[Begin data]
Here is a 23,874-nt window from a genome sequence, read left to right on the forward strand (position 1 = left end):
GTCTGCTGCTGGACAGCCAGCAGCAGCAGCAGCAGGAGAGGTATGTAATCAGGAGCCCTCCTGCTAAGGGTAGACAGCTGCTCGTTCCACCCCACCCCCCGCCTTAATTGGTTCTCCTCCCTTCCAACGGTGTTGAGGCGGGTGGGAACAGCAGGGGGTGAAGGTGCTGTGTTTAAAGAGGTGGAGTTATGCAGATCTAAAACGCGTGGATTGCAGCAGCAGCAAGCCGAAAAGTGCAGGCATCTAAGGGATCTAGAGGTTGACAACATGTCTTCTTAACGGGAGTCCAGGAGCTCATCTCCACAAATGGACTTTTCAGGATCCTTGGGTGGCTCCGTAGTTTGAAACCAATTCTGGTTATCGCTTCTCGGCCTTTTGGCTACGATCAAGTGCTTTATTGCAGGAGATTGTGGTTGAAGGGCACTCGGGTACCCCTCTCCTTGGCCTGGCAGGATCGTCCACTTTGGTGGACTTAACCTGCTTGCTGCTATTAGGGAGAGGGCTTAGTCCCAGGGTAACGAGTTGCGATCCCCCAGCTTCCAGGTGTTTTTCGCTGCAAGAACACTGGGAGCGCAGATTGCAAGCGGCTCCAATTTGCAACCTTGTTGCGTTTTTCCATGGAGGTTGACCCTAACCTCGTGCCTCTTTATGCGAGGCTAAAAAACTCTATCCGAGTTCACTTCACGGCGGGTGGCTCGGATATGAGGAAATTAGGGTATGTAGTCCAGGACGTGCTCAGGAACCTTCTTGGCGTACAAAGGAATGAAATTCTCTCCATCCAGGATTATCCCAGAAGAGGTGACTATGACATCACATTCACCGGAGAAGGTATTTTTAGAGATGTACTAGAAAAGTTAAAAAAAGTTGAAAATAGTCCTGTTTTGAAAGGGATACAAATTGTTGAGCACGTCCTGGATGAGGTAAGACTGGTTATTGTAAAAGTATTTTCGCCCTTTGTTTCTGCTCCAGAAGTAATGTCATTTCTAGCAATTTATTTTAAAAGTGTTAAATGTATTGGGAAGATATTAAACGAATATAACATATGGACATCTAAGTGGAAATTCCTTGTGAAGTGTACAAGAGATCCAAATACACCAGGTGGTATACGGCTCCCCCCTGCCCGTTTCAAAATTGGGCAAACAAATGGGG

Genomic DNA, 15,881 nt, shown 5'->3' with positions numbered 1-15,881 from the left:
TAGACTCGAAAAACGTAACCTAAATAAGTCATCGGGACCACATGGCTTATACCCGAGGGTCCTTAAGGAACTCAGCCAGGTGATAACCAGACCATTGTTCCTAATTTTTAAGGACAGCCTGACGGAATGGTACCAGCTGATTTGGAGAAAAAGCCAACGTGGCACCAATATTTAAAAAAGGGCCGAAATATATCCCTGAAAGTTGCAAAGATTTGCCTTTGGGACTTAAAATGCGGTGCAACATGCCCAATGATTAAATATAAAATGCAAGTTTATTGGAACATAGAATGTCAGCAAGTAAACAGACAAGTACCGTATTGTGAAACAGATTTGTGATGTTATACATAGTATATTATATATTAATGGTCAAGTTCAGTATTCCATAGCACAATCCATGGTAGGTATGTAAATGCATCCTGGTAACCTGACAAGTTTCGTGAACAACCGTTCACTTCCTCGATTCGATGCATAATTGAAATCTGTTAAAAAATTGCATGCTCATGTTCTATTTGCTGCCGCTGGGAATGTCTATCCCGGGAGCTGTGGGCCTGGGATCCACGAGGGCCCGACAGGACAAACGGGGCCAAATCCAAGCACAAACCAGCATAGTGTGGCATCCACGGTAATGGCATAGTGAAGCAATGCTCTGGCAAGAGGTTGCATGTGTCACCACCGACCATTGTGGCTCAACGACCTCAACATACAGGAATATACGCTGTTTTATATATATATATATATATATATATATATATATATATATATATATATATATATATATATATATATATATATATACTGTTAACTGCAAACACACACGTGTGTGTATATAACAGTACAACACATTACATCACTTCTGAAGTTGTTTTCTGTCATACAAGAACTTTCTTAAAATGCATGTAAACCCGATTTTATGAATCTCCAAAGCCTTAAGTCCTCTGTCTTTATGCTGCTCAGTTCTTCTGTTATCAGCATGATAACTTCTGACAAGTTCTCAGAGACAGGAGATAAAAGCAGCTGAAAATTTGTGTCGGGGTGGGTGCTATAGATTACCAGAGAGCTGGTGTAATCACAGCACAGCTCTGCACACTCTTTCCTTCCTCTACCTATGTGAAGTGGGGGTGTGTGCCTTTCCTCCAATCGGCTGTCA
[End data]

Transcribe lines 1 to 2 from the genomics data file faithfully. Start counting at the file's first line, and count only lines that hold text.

Here is a 23,874-nt window from a genome sequence, read left to right on the forward strand (position 1 = left end):
GTCTGCTGCTGGACAGCCAGCAGCAGCAGCAGCAGGAGAGGTATGTAATCAGGAGCCCTCCTGCTAAGGGTAGACAGCTGCTCGTTCCACCCCACCCCCCGCCTTAATTGGTTCTCCTCCCTTCCAACGGTGTTGAGGCGGGTGGGAACAGCAGGGGGTGAAGGTGCTGTGTTTAAAGAGGTGGAGTTATGCAGATCTAAAACGCGTGGATTGCAGCAGCAGCAAGCCGAAAAGTGCAGGCATCTAAGGGATCTAGAGGTTGACAACATGTCTTCTTAACGGGAGTCCAGGAGCTCATCTCCACAAATGGACTTTTCAGGATCCTTGGGTGGCTCCGTAGTTTGAAACCAATTCTGGTTATCGCTTCTCGGCCTTTTGGCTACGATCAAGTGCTTTATTGCAGGAGATTGTGGTTGAAGGGCACTCGGGTACCCCTCTCCTTGGCCTGGCAGGATCGTCCACTTTGGTGGACTTAACCTGCTTGCTGCTATTAGGGAGAGGGCTTAGTCCCAGGGTAACGAGTTGCGATCCCCCAGCTTCCAGGTGTTTTTCGCTGCAAGAACACTGGGAGCGCAGATTGCAAGCGGCTCCAATTTGCAACCTTGTTGCGTTTTTCCATGGAGGTTGACCCTAACCTCGTGCCTCTTTATGCGAGGCTAAAAAACTCTATCCGAGTTCACTTCACGGCGGGTGGCTCGGATATGAGGAAATTAGGGTATGTAGTCCAGGACGTGCTCAGGAACCTTCTTGGCGTACAAAGGAATGAAATTCTCTCCATCCAGGATTATCCCAGAAGAGGTGACTATGACATCACATTCACCGGAGAAGGTATTTTTAGAGATGTACTAGAAAAGTTAAAAAAAGTTGAAAATAGTCCTGTTTTGAAAGGGATACAAATTGTTGAGCACGTCCTGGATGAGGTAAGACTGGTTATTGTAAAAGTATTTTCGCCCTTTGTTTCTGCTCCAGAAGTAATGTCATTTCTAGCAATTTATTTTAAAAGTGTTAAATGTATTGGGAAGATATTAAACGAATATAACATATGGACATCTAAGTGGAAATTCCTTGTGAAGTGTACAAGAGATCCAAATACACCAGGTGGTATACGGCTCCCCCCTGCCCGTTTCAAAATTGGGCAAACAAATGGGG